Building the walls for your log cabin is probably one of the hardest parts. It’s hard because it’s definitely not a one person job, and because you have to make sure that you leave adequate space for your windows and doors. However, if you are prepared for the work and know what you need to do, then that will make it much easier.
A log wall generally refers to a cabin build where you have sourced your own logs. The logs are then machine or hand turned and delivered to you as the raw ingredient – logs. Building the walls for your cabin with logs will take a little bit extra work, but the knowledge that this is your build from start to finish will make it truly satisfying.
Depending on how you want your finished log cabin to look, will be decided by the type of joint that you choose to use;
Saddle Notch – The standard joint that is needed when building walls with logs, is a saddle notch joint. This joint is used where the logs meet at a perpendicular angle – at the corners. You need to mark where the meet but with an equal amount of overhang from each log. Calculate the angle and depth of cut that will be needed so that when they are fitted together, the fit is near perfect. Then start to cut.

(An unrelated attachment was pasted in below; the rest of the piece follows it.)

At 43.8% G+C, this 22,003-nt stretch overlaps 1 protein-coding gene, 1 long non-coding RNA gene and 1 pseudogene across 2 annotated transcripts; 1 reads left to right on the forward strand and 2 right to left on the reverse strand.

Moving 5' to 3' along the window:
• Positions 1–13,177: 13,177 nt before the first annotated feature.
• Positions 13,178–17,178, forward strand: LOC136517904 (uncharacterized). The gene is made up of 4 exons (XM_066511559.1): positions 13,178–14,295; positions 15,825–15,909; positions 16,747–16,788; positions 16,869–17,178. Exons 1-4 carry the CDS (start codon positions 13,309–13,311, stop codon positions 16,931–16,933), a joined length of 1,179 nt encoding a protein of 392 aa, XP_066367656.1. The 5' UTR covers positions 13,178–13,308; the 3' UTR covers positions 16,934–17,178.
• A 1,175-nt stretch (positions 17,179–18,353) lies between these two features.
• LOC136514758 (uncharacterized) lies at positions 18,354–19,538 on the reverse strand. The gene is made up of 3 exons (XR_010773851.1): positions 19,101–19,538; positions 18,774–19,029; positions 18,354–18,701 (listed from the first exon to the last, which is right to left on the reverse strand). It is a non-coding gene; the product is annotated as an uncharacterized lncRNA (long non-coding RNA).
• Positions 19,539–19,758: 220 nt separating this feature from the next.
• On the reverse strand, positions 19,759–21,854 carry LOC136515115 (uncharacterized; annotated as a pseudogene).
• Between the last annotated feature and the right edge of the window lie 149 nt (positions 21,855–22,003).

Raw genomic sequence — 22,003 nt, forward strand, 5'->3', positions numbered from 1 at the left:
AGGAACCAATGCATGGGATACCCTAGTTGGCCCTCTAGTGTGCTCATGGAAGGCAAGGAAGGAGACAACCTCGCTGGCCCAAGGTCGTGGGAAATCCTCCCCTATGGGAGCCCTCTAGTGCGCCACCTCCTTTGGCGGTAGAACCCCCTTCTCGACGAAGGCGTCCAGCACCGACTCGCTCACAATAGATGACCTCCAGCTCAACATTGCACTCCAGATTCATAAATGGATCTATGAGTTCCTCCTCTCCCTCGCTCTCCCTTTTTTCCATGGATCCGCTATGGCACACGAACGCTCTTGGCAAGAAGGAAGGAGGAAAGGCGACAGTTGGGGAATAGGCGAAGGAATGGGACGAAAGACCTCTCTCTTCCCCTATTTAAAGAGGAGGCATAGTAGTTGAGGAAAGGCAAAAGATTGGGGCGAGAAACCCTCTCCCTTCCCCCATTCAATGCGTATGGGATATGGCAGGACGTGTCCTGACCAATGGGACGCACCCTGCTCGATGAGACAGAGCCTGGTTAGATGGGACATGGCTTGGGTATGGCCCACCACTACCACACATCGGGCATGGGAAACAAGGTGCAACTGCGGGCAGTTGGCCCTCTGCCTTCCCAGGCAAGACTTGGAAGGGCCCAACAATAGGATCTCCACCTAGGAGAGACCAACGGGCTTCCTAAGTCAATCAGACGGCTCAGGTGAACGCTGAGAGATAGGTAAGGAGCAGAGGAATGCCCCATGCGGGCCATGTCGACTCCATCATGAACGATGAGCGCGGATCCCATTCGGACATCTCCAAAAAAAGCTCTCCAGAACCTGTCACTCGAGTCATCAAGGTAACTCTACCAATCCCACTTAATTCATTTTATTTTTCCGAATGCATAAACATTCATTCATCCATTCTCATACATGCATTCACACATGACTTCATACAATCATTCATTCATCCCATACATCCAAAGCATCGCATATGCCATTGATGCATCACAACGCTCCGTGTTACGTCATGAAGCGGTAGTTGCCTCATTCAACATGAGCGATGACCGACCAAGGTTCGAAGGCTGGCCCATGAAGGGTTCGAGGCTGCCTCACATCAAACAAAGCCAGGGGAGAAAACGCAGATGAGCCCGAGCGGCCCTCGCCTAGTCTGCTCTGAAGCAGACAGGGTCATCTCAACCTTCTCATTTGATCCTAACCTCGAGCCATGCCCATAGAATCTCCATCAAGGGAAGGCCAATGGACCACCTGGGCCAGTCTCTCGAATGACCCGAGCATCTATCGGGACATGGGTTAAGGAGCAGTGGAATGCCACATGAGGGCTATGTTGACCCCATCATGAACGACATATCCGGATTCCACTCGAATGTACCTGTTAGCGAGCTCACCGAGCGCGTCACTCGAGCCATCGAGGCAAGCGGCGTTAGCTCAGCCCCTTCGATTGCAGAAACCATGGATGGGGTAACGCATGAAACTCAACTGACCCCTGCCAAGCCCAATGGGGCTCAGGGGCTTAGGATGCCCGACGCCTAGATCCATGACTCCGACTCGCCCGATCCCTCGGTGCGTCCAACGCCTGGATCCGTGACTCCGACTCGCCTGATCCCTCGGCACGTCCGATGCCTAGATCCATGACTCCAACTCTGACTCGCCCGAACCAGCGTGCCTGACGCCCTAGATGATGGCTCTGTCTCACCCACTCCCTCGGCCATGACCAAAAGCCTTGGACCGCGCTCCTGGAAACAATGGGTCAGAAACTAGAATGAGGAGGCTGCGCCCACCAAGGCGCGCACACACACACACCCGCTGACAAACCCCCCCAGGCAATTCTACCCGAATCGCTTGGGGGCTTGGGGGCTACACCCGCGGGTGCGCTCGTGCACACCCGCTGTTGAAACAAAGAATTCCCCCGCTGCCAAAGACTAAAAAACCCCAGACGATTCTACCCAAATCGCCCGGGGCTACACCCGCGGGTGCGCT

Dovetail – If the saddle notch sounds too daunting or too complicated, then a dovetail joint is the next best alternative. You can find dovetail joints on drawers or jewellery boxes – it’s another way of joining corners together to ensure that the fit is perfect without gaps.
Once you have settled on the type of joint that you want to use, it’s time to build your walls. Start from the bottom and work your way up. You will need to work on each wall level as you build it. This means that you can work in a clockwise or anti-clockwise direction, but once you decide which way to go, you must stick to it.
Nowadays it’s very possible to build a log cabin whereby all the hard measuring and cutting has been done for you. If you are using this method – work out what your parts are and follow the instructions.
With many pre-cut log cabin walls, the joint used is the ‘tongue and groove’. The wall logs are then place with the tongue towards the top and the groove at the bottom.
When you start to build the walls, it’s a good idea to use a rubber mallet or a lump hammer to gently, but firmly fit the logs into each other. Repeat this process until all the walls have been constructed.
Regardless of the method you used to build the walls of your timber home, both need to be sealed properly. A good sealant will prevent any moisture getting in and destroying your logs and home.